We introduce a numerical methodology which applies to a broad class of partial differential equations and discrete models, and is referred to here as the transport-based mesh-free method. It led us to several numerical algorithms which are now implemented in a Python library, called CodPy. We develop a mesh-free discretization technique based on the (so-called RKHS) theory of reproducing kernels and the theory of transport mappings, in a way that is reminiscent of Lagrangian methods in computational fluid dynamics. The strategy is relevant when a large number of dimensions or degrees of freedom are present, as is the case in mathematical finance and machine learning, but is also applicable in fluid dynamics. We present our algorithms primarily for the Fokker-Planck-Kolmogorov system of mathematical finance and for neural networks based on support vector machines. The proposed algorithms are nonlinear in nature and enjoy quantitative error estimates based on the notion of discrepancy error, which allow one to evaluate the relevance and accuracy of given data and numerical solutions.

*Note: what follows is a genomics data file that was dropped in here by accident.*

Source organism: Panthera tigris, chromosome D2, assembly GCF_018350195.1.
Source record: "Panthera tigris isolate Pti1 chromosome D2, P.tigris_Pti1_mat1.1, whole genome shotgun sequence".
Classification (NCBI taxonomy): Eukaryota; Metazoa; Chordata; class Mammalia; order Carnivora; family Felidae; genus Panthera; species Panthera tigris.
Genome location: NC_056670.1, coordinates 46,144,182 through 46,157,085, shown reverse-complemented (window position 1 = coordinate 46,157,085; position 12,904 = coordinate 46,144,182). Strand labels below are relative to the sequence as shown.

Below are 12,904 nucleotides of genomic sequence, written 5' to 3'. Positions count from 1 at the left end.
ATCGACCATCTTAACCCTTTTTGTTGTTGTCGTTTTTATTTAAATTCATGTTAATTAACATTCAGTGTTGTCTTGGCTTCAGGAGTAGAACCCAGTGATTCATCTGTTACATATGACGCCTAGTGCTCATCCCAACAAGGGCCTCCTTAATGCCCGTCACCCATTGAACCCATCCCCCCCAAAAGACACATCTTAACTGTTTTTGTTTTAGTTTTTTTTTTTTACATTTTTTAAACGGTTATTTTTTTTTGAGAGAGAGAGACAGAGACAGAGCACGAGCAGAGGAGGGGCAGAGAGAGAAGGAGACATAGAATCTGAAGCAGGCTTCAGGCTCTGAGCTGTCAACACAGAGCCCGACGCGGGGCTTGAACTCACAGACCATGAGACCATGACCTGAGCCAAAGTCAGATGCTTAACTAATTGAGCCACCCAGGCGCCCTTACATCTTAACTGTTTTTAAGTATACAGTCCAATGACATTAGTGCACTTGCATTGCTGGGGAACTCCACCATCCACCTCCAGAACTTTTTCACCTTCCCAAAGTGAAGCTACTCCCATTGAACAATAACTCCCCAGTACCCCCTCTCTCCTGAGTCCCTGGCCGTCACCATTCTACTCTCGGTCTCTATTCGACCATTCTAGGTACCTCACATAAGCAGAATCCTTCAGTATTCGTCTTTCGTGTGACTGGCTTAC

Philippe G. LeFloch holds a permanent position at Sorbonne University, as a Research Professor of the Centre National de la Recherche Scientifique (CNRS). He graduated from the Ecole Normale Superieure (Saint- Cloud) and, in 1988, obtained a Ph.D. in Applied Mathematics from the Ecole Polytechnique (Palaiseau). In 1995, he received a Faculty Early Career Development award from the National Science Foundation. He worked at the Courant Institute of Mathematical Sciences (NY) and at the University of Southern California. P.G. LeFloch published about 250 research papers with more than 100 different co-authors, and several textbooks including graduate courses. For the past ten years he developed a new methodology for mathematical finance and data science, which led to the development of the CodPy algorithms.
Jean-Marc Mercier is the head of the research and development team at MPG-Partners, a consulting firm for the financial services industry. He graduated from the University of Bordeaux (France) with a Ph.D. in applied mathematics obtained in 1996. He started his career as an Academic researcher, then moved to engineering in the finance industry. He now devotes his time to solve a variety of challenging industrial problems which he tackles with fundamental research tools and which led to the development of the CodPy algorithms.